Weighing in on the argument over whether to attempt a robotic or manned mission to repair the Hubble Space Telescope, the US Government Accountability Office (GAO) has cast doubt on NASA's estimate of a $1.7-2.4 billion pricetag on a Space Shuttle servicing mission to the orbiting observatory. This compares with the estimated $2 billion cost of a robotic repair mission.

The Congressional watchdog also questions NASA's estimate that returning the Shuttle to flight will cost more than $2 billion.

The GAO says there is insufficient documentary support for both estimates.

The US National Academy of Sciences last month urged NASA to mount another Shuttle servicing mission to the Hubble because it could be launched sooner, with a greater chance of success, than an unproven robotic mission.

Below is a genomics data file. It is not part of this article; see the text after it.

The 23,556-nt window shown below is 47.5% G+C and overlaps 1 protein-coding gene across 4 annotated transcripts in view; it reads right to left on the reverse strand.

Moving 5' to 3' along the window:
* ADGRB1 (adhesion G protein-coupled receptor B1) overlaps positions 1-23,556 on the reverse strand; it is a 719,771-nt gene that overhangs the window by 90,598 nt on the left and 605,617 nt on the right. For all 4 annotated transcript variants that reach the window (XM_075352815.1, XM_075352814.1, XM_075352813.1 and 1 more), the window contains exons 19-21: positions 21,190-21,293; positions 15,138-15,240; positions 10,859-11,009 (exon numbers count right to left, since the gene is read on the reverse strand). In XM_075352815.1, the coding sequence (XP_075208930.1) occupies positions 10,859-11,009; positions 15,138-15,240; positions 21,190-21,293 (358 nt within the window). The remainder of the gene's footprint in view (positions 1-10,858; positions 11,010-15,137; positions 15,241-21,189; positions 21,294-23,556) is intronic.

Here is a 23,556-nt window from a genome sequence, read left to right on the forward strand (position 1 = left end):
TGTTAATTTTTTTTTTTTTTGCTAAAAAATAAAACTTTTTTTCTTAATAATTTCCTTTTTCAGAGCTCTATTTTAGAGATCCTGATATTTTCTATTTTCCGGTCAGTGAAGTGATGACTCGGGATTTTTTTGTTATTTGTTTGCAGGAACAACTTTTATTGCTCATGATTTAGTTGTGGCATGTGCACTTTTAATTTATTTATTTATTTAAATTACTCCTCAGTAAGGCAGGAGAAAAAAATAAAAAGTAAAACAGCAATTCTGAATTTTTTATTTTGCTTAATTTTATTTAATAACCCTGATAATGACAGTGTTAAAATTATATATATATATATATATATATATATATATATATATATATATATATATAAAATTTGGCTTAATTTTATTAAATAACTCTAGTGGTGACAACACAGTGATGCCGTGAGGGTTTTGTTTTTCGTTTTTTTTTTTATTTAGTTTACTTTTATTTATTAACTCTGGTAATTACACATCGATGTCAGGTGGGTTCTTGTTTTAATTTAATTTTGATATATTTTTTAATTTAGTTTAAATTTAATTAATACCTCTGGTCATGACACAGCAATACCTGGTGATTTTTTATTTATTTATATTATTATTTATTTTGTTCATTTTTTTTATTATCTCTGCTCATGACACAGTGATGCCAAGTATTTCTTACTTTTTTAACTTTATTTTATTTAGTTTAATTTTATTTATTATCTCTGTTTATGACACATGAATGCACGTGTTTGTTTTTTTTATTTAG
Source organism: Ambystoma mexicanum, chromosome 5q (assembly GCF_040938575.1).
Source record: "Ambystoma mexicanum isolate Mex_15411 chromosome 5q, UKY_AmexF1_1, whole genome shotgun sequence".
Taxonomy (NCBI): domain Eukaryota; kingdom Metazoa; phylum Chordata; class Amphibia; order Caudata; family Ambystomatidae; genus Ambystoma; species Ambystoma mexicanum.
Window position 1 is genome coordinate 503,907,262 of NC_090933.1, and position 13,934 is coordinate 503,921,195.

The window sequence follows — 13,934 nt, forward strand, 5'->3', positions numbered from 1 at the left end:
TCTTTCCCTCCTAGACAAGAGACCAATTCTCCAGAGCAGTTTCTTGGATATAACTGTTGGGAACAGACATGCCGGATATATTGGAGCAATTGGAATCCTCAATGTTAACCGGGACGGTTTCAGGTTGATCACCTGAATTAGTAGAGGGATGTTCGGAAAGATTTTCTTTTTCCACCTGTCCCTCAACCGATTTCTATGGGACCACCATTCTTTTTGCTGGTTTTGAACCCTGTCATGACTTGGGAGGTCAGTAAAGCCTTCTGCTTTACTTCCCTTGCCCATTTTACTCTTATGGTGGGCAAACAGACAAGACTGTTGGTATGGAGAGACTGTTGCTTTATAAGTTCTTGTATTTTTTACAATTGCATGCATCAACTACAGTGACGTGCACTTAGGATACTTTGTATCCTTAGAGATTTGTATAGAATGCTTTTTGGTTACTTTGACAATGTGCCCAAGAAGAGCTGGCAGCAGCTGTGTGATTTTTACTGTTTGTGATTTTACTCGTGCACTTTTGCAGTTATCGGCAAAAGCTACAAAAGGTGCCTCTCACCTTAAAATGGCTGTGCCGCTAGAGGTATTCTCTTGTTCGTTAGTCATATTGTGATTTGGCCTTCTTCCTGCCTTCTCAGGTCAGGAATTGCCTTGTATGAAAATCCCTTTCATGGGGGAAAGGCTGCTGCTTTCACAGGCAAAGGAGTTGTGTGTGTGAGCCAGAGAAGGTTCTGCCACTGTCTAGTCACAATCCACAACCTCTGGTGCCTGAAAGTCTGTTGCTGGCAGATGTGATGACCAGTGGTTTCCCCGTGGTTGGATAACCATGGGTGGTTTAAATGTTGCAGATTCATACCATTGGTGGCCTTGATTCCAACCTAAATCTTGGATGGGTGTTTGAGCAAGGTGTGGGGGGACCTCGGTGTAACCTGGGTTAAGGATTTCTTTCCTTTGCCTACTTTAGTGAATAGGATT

The Academy added that it would also entail no more risk than a Shuttle flight to the International Space Station.

The GAO asked NASA to estimate the cost of mounting a Shuttle mission to Hubble in March 2007. The National Academy of Sciences concluded a manned servicing mission could be launched as early as July 2006, after seven Shuttle flights to the ISS, but a robotic mission could not be launched before February 2010. Gyroscope failure is expected to end the space telescope's operational life in late 2007.


Source: Flight International